It took me three months to begin to get a glimmer of understanding about Bangkok, but what I understood from my first bewildered day was that I had entered another form of reality--that the world as I knew it had been knocked askew. Now that world seems as distant to me as the former glories of Ayuttaya.
I sat in a bar off Silom Road the other night waiting for people who never showed up. They were at the Sukhumvit branch of a Tex-Mex chain that serves up Cadillac margaritas, taco chips, real salsa and a passable guacamole--things that were available only at 5-star hotels on Mexican Night when I first arrived in this city. That there were now two of the same of this spot in Bangkok made me feel like Rip Van Winkle in the 21st century. And as I sat and ate over-priced guac, I felt out of place in its truest sense. In that bar, I could have been anywhere in the world--Seattle, Hong Kong, Fairbanks Alaska--it was like an upscale airport lounge.
There is so much of that international anonymity in Bangkok now. Unimaginative buildings reach for the sky and do nothing more than block the horizon. Under and above ground transit whisks people in clean, rapid capsules above the streets that in response are becoming blander and emptier. Food courts are rapidly supplanting ladies with woks who filled the sidewalk with fumes from frying chili and garlic at incendiary temperatures. Generic merchandise from China fills street stalls and markets. The city whose charm lay in its unpredictability is well on its way to becoming predictable. A place that was difficult to love but then became irreplaceable has become an easy lay--good for a night or two and then quickly forgotten. "Oh yeah, Bangkok, good hotel, bad air, great Italian meal at--what was that place anyway? You know, we found another branch of it when we were in Singapore..."
In the subway stations, where the passengers are largely all residents of the city, a promotional film plays over and over on a madness-inducing loop. A young Western couple is shown experiencing Thailand in a series of quick images--from a welcome at a luxurious Bangkok hotel to sunrise at Phanom Rung to a visit to the Crocodile Farm to many expensive spa shots and overlaying it all is the crooning theme of "Thailand Once in a Lifetime." For many people who watch it, Thailand is their entire lifetime and as they live it, they will never have the opulent experience shown to them over and over as they wait for their train. The message given to foreigners who see it is clear: "Come. Spend Your Money. Leave. You've Seen Thailand."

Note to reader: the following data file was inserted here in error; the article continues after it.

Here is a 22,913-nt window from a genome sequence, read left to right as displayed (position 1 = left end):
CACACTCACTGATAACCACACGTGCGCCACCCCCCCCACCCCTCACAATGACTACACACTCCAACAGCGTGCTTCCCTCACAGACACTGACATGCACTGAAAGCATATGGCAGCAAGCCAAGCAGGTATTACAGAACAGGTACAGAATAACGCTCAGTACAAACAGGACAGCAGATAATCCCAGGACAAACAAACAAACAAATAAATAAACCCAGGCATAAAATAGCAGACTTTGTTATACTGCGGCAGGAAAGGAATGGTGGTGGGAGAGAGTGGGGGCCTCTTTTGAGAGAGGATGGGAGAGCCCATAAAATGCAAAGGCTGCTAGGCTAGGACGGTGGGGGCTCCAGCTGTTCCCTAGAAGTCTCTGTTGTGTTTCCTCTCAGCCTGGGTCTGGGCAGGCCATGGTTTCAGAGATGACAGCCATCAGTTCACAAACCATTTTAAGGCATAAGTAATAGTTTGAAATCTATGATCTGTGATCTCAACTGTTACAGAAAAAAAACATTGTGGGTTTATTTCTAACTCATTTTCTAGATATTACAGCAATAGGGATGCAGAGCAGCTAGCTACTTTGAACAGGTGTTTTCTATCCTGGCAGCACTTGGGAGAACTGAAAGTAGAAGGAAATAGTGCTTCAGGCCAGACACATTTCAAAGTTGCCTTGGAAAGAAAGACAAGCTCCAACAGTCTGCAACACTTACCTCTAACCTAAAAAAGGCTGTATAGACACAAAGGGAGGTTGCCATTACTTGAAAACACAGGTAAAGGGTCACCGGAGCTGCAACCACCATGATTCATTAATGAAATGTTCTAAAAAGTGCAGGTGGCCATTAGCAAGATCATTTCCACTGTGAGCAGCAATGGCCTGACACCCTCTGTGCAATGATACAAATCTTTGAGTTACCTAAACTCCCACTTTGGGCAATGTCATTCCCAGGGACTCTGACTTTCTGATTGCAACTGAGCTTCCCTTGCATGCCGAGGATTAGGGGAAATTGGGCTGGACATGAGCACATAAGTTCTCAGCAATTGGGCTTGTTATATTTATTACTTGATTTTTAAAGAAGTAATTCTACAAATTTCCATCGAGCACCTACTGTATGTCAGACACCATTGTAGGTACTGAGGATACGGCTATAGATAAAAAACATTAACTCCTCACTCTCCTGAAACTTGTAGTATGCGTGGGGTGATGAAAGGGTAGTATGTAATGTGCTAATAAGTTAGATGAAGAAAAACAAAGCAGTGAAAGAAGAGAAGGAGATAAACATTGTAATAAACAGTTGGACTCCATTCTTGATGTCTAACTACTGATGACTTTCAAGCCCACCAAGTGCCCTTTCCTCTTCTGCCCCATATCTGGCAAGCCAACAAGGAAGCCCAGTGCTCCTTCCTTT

I think of what I have seen in my years here and what lingers isn't luxury. It's seeing a woman watching dogs lick her food cart clean at the end of a long day; it's riding in the back of a song-tao in Surin where most of the fellow-passengers spoke to me in Khmer; it's walking through Wat Po at sunset and watching men come in through the gates with cases of beer at the end of their workday; it's the voices of small children calling "Miss Janet" as I walked through a school yard in the morning; it is kindness beyond anything I ever knew before I came to this city. I leave holding memories that are good and bad but never indifferent--and the best of them all happened in the last century, not this one.
On to another country--and for the first time I leave Bangkok without taking pictures of everything I will miss. When I return, I will experience it as a short-term guest, visiting people I care for, but no longer searching for the place that I love because it's no longer there.